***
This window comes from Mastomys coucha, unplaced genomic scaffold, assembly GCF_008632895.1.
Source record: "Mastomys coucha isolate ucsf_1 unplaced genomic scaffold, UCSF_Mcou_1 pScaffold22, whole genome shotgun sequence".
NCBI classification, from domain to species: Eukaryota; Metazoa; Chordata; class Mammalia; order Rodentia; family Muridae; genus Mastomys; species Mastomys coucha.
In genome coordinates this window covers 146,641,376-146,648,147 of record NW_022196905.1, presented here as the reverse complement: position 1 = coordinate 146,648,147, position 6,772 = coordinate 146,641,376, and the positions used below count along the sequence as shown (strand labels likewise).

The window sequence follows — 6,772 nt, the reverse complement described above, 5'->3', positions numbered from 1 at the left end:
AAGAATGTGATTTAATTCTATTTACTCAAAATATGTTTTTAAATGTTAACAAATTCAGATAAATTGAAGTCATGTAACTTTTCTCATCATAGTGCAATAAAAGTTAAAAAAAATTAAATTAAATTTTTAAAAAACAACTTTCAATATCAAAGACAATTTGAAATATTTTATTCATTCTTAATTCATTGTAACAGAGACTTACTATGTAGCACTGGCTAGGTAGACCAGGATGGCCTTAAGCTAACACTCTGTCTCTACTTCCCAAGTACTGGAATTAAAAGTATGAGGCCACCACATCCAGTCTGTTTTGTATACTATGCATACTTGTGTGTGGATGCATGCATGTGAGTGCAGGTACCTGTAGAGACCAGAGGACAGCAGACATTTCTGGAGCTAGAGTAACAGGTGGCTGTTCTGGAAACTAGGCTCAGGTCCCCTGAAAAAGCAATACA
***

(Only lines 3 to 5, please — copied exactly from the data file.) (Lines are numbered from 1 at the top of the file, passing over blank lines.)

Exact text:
NCBI classification, from domain to species: Eukaryota; Metazoa; Chordata; class Mammalia; order Rodentia; family Muridae; genus Mastomys; species Mastomys coucha.
In genome coordinates this window covers 146,641,376-146,648,147 of record NW_022196905.1, presented here as the reverse complement: position 1 = coordinate 146,648,147, position 6,772 = coordinate 146,641,376, and the positions used below count along the sequence as shown (strand labels likewise).

The window sequence follows — 6,772 nt, the reverse complement described above, 5'->3', positions numbered from 1 at the left end: